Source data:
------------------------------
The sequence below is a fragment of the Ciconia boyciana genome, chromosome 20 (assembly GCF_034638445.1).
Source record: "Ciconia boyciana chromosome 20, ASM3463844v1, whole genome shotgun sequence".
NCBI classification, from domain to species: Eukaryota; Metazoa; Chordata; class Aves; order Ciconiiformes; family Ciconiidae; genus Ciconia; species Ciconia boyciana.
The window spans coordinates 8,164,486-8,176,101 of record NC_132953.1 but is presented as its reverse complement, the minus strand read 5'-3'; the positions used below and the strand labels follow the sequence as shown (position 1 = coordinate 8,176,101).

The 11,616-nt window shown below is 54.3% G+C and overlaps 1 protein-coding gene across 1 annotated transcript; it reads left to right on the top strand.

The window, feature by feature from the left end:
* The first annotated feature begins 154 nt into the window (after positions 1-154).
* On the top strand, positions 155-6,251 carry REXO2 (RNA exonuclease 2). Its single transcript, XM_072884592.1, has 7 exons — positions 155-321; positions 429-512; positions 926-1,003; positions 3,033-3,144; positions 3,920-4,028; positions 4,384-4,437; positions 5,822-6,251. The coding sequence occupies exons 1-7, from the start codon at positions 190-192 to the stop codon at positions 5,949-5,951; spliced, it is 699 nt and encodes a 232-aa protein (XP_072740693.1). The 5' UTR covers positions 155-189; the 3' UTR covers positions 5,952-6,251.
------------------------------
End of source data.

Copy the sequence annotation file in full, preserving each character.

The sequence below is a fragment of the Ciconia boyciana genome, chromosome 20 (assembly GCF_034638445.1).
Source record: "Ciconia boyciana chromosome 20, ASM3463844v1, whole genome shotgun sequence".
NCBI classification, from domain to species: Eukaryota; Metazoa; Chordata; class Aves; order Ciconiiformes; family Ciconiidae; genus Ciconia; species Ciconia boyciana.
The window spans coordinates 8,164,486-8,176,101 of record NC_132953.1 but is presented as its reverse complement, the minus strand read 5'-3'; the positions used below and the strand labels follow the sequence as shown (position 1 = coordinate 8,176,101).

The 11,616-nt window shown below is 54.3% G+C and overlaps 1 protein-coding gene across 1 annotated transcript; it reads left to right on the top strand.

The window, feature by feature from the left end:
* The first annotated feature begins 154 nt into the window (after positions 1-154).
* On the top strand, positions 155-6,251 carry REXO2 (RNA exonuclease 2). Its single transcript, XM_072884592.1, has 7 exons — positions 155-321; positions 429-512; positions 926-1,003; positions 3,033-3,144; positions 3,920-4,028; positions 4,384-4,437; positions 5,822-6,251. The coding sequence occupies exons 1-7, from the start codon at positions 190-192 to the stop codon at positions 5,949-5,951; spliced, it is 699 nt and encodes a 232-aa protein (XP_072740693.1). The 5' UTR covers positions 155-189; the 3' UTR covers positions 5,952-6,251.